It is hard to believe that the assistant prosecutor was unaware that he was misrepresenting the evidence.

In a temporary respite from his attacks on defense counsel, the assistant prosecutor improperly commented on defendant's lack of funds as a motive for the crime:

An assistant prosecutor may not suggest that a defendant's need for funds motivated his commission of a larceny offense. State v. Mathis, 47 N.J. 455, 469-472 (1966); State v. Stewart, 162 N.J. Super. 96, 100 (App.Div.1978).

Returning to his personal attack on the defense attorneys, the assistant prosecutor accused his adversaries of conducting an unfair trial:

What is a trial if it's not fair? That's what [defense counsel] spoke about for an hour. Well, is it fair for [the victim] who's threatened, who thinks he's going to die, to come in here to be tortured for a day and a half, how many feet from A to B, how many feet from B to C, was that pole there that night, was that light post there that night, how many feet is it from the cleaners to the coffee company to the corner or back to the other bar -- that's all done . . . to try to confuse you.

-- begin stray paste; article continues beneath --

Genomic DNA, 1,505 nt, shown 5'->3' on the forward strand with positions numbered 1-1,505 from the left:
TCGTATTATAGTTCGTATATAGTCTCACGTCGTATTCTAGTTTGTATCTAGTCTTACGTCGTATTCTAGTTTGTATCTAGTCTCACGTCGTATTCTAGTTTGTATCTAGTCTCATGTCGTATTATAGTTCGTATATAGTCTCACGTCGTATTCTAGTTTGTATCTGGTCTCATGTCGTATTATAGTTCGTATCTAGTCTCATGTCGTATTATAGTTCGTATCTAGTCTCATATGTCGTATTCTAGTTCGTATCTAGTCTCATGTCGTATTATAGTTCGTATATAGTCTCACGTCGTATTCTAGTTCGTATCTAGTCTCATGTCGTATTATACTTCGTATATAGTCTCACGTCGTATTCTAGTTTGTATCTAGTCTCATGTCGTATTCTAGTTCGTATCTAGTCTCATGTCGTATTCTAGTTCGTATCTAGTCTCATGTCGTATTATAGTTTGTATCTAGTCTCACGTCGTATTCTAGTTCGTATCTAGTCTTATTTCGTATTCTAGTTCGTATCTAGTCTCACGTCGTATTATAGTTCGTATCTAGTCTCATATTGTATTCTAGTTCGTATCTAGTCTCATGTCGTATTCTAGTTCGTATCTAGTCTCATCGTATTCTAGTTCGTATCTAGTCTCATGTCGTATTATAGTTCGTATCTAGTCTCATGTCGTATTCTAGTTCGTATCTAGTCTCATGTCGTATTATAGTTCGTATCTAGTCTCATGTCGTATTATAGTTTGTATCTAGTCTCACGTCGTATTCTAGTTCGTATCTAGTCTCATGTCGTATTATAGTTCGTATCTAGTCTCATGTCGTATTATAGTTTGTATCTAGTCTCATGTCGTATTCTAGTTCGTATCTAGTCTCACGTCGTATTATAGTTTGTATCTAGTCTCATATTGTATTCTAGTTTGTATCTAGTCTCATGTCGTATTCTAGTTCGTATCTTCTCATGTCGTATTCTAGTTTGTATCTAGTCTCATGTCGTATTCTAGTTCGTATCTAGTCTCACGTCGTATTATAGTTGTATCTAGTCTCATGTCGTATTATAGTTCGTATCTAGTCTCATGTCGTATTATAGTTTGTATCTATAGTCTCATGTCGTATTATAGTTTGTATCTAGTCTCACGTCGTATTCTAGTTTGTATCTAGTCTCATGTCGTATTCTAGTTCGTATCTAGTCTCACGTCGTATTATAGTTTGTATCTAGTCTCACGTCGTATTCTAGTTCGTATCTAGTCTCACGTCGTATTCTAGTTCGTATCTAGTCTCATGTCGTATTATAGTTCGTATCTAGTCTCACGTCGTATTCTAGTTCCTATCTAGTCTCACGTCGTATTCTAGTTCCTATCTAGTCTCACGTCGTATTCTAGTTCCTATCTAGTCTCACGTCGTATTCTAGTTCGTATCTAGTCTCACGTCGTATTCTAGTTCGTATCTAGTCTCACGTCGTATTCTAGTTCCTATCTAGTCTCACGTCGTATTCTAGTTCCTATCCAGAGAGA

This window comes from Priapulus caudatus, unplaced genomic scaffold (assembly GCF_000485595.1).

I confess I was confused. Is there any reason -- well, let me say it this way.

Did any of you ask yourselves, as you were listening to a day and a half of cross-examination of [the victim], one of three people who saw the robbery, including those two, is there any reason why only five percent of the cross-examination was about the actual incident. . . . Didn't you want to bear more on cross-examination about what happened in the parking lot, about how they robbed him and beat him?

[230 NJSuper Page 18]

The assistant prosecutor made yet another veiled comment on defendant's election not to testify by juxtaposing his reference to defendant's being one of three eyewitnesses with his comment that the jury would want to hear more about how he robbed and beat the victim.

In a final jab at the defense attorneys' motives the assistant prosecutor said:

Your job is to find out what the truth is and the truth is a long path through the woods. At the end of the path is a bucket of gold called the truth, and the object of lawyers in a court of law, fortunately or unfortunately, sometimes is to throw stumbling blocks in front of you good ladies and gentlemen when you're trying to find out what the truth is, but the Community relies on the fact that you use your common sense to determine the truth.

After he completed his summation and the jury had left the courtroom, the assistant prosecutor made the following comments that confirm our sense of the tone and thrust of his summation: